Emily Dickinson

(10 December 1830 – 15 May 1886 / Amherst / Massachusetts)

I Know Where Wells Grow—droughtless Wells - Poem by Emily Dickinson

460

I know where Wells grow—Droughtless Wells—
Deep dug—for Summer days—
Where Mosses go no more away—
And Pebble—safely plays—

It's made of Fathoms—and a Belt—
A Belt of jagged Stone—
Inlaid with Emerald—half way down—
And Diamonds—jumbled on—

It has no Bucket—Were I rich
A Bucket I would buy—
I'm often thirsty—but my lips
Are so high up—You see—

I read in an Old fashioned Book
That People "thirst no more"—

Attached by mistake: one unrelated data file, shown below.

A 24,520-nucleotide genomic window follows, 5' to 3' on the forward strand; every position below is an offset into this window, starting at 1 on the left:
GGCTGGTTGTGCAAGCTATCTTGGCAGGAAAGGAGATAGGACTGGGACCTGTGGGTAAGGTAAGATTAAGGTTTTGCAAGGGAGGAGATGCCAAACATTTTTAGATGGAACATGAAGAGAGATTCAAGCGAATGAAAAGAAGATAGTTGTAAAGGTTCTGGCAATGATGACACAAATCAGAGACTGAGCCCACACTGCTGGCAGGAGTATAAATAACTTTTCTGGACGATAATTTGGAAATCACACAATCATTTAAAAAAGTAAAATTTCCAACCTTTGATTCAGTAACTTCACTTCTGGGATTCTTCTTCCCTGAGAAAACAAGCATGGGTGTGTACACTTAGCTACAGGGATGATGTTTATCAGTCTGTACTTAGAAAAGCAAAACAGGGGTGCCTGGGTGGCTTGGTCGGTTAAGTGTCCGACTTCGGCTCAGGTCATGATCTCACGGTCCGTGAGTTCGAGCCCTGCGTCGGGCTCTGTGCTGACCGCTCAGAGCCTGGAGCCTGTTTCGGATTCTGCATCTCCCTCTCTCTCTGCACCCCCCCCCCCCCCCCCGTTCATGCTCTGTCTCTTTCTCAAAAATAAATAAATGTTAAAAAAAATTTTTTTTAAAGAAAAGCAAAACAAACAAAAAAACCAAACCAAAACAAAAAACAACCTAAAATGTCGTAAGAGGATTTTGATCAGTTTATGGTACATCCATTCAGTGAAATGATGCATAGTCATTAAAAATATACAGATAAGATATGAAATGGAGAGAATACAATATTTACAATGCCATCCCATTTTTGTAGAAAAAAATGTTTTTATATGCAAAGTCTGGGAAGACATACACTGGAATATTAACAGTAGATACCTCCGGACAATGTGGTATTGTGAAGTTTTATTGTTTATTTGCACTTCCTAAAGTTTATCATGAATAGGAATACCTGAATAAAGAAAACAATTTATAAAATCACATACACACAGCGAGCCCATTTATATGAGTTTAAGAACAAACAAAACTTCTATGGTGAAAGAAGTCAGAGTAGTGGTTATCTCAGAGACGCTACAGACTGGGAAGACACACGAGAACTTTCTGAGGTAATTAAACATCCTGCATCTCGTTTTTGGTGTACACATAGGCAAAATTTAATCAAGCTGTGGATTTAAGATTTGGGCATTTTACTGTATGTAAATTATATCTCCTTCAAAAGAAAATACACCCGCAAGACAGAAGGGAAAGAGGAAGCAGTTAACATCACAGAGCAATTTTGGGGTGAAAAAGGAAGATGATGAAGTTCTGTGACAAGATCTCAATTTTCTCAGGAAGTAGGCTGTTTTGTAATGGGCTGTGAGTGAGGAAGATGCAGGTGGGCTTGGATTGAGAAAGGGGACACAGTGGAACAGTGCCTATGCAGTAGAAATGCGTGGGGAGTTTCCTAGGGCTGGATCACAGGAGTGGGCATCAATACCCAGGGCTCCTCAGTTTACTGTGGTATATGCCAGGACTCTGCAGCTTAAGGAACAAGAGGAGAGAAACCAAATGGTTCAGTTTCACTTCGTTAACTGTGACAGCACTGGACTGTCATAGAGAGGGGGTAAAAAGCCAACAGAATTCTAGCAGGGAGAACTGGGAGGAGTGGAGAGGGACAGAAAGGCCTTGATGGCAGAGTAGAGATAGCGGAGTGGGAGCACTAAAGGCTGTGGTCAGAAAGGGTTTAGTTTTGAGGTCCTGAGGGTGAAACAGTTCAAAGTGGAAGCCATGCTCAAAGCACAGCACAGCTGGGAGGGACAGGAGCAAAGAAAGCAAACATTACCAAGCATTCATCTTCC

The Wells have Buckets to them there—
It must mean that—I'm sure—

Shall We remember Parching—then?
Those Waters sound so grand—
I think a little Well—like Mine—
Dearer to understand—


Comments about I Know Where Wells Grow—droughtless Wells by Emily Dickinson

  • (9/26/2015 8:49:00 PM)


    ...a wonderful theme ★ (Report) Reply

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Read poems about / on: summer, remember, people, water



Poem Submitted: Thursday, January 1, 2004



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